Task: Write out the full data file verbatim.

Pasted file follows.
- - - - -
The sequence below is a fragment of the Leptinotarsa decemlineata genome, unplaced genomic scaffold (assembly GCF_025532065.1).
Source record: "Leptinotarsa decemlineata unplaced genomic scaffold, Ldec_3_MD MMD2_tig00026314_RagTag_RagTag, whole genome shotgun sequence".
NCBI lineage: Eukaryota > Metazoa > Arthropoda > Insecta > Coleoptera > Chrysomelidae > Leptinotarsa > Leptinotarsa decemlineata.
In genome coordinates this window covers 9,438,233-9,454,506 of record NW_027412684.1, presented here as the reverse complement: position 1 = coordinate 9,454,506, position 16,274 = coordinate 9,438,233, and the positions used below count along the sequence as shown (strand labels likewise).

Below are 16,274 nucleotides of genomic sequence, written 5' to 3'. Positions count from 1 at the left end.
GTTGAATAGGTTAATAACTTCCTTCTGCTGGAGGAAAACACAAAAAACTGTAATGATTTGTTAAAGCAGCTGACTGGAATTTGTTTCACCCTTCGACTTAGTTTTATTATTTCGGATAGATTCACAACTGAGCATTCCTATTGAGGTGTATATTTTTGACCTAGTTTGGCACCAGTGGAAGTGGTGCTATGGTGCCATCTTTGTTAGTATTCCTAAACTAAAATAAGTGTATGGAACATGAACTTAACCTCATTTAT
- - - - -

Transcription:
The sequence below is a fragment of the Leptinotarsa decemlineata genome, unplaced genomic scaffold (assembly GCF_025532065.1).
Source record: "Leptinotarsa decemlineata unplaced genomic scaffold, Ldec_3_MD MMD2_tig00026314_RagTag_RagTag, whole genome shotgun sequence".
NCBI lineage: Eukaryota > Metazoa > Arthropoda > Insecta > Coleoptera > Chrysomelidae > Leptinotarsa > Leptinotarsa decemlineata.
In genome coordinates this window covers 9,438,233-9,454,506 of record NW_027412684.1, presented here as the reverse complement: position 1 = coordinate 9,454,506, position 16,274 = coordinate 9,438,233, and the positions used below count along the sequence as shown (strand labels likewise).

Below are 16,274 nucleotides of genomic sequence, written 5' to 3'. Positions count from 1 at the left end.
GTTGAATAGGTTAATAACTTCCTTCTGCTGGAGGAAAACACAAAAAACTGTAATGATTTGTTAAAGCAGCTGACTGGAATTTGTTTCACCCTTCGACTTAGTTTTATTATTTCGGATAGATTCACAACTGAGCATTCCTATTGAGGTGTATATTTTTGACCTAGTTTGGCACCAGTGGAAGTGGTGCTATGGTGCCATCTTTGTTAGTATTCCTAAACTAAAATAAGTGTATGGAACATGAACTTAACCTCATTTAT